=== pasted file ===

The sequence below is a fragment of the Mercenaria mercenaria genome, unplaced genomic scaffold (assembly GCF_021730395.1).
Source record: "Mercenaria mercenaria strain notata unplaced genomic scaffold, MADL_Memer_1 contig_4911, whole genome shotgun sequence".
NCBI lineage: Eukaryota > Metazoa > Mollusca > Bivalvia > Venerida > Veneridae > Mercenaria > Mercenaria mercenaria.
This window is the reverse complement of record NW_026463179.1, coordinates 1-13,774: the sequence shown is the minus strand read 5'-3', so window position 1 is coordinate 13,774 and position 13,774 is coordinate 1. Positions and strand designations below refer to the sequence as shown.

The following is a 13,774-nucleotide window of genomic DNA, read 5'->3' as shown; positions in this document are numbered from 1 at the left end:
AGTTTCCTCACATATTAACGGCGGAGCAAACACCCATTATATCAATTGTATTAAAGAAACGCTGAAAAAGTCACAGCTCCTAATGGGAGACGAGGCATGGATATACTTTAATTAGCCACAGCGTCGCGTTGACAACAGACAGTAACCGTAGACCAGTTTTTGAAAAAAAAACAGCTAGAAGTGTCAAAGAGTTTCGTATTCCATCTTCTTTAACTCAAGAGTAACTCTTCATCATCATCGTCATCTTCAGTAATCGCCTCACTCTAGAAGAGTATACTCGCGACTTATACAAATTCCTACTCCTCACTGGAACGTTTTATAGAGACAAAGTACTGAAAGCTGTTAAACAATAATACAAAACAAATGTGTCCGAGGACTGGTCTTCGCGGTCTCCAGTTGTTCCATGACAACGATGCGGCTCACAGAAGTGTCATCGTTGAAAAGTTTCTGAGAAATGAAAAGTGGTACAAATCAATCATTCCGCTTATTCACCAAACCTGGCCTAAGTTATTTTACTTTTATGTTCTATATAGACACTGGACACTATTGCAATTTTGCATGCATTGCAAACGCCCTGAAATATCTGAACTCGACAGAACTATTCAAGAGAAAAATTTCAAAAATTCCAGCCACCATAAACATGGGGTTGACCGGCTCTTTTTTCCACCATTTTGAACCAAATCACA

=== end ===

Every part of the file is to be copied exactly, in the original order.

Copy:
The sequence below is a fragment of the Mercenaria mercenaria genome, unplaced genomic scaffold (assembly GCF_021730395.1).
Source record: "Mercenaria mercenaria strain notata unplaced genomic scaffold, MADL_Memer_1 contig_4911, whole genome shotgun sequence".
NCBI lineage: Eukaryota > Metazoa > Mollusca > Bivalvia > Venerida > Veneridae > Mercenaria > Mercenaria mercenaria.
This window is the reverse complement of record NW_026463179.1, coordinates 1-13,774: the sequence shown is the minus strand read 5'-3', so window position 1 is coordinate 13,774 and position 13,774 is coordinate 1. Positions and strand designations below refer to the sequence as shown.

The following is a 13,774-nucleotide window of genomic DNA, read 5'->3' as shown; positions in this document are numbered from 1 at the left end:
AGTTTCCTCACATATTAACGGCGGAGCAAACACCCATTATATCAATTGTATTAAAGAAACGCTGAAAAAGTCACAGCTCCTAATGGGAGACGAGGCATGGATATACTTTAATTAGCCACAGCGTCGCGTTGACAACAGACAGTAACCGTAGACCAGTTTTTGAAAAAAAAACAGCTAGAAGTGTCAAAGAGTTTCGTATTCCATCTTCTTTAACTCAAGAGTAACTCTTCATCATCATCGTCATCTTCAGTAATCGCCTCACTCTAGAAGAGTATACTCGCGACTTATACAAATTCCTACTCCTCACTGGAACGTTTTATAGAGACAAAGTACTGAAAGCTGTTAAACAATAATACAAAACAAATGTGTCCGAGGACTGGTCTTCGCGGTCTCCAGTTGTTCCATGACAACGATGCGGCTCACAGAAGTGTCATCGTTGAAAAGTTTCTGAGAAATGAAAAGTGGTACAAATCAATCATTCCGCTTATTCACCAAACCTGGCCTAAGTTATTTTACTTTTATGTTCTATATAGACACTGGACACTATTGCAATTTTGCATGCATTGCAAACGCCCTGAAATATCTGAACTCGACAGAACTATTCAAGAGAAAAATTTCAAAAATTCCAGCCACCATAAACATGGGGTTGACCGGCTCTTTTTTCCACCATTTTGAACCAAATCACA